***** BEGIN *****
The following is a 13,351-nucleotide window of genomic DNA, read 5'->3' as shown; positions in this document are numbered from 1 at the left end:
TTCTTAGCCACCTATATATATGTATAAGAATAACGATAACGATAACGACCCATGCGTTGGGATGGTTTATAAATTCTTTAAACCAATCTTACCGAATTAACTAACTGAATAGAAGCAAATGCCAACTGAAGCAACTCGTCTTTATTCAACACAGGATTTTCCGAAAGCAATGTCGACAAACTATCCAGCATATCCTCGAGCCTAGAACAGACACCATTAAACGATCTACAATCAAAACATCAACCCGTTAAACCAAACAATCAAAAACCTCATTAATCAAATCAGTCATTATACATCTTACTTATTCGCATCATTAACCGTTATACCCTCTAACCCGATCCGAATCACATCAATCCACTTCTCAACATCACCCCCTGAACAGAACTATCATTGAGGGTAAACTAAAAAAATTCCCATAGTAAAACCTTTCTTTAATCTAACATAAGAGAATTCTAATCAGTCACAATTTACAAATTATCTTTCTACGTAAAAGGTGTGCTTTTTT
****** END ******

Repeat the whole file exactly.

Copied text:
The following is a 13,351-nucleotide window of genomic DNA, read 5'->3' as shown; positions in this document are numbered from 1 at the left end:
TTCTTAGCCACCTATATATATGTATAAGAATAACGATAACGATAACGACCCATGCGTTGGGATGGTTTATAAATTCTTTAAACCAATCTTACCGAATTAACTAACTGAATAGAAGCAAATGCCAACTGAAGCAACTCGTCTTTATTCAACACAGGATTTTCCGAAAGCAATGTCGACAAACTATCCAGCATATCCTCGAGCCTAGAACAGACACCATTAAACGATCTACAATCAAAACATCAACCCGTTAAACCAAACAATCAAAAACCTCATTAATCAAATCAGTCATTATACATCTTACTTATTCGCATCATTAACCGTTATACCCTCTAACCCGATCCGAATCACATCAATCCACTTCTCAACATCACCCCCTGAACAGAACTATCATTGAGGGTAAACTAAAAAAATTCCCATAGTAAAACCTTTCTTTAATCTAACATAAGAGAATTCTAATCAGTCACAATTTACAAATTATCTTTCTACGTAAAAGGTGTGCTTTTTT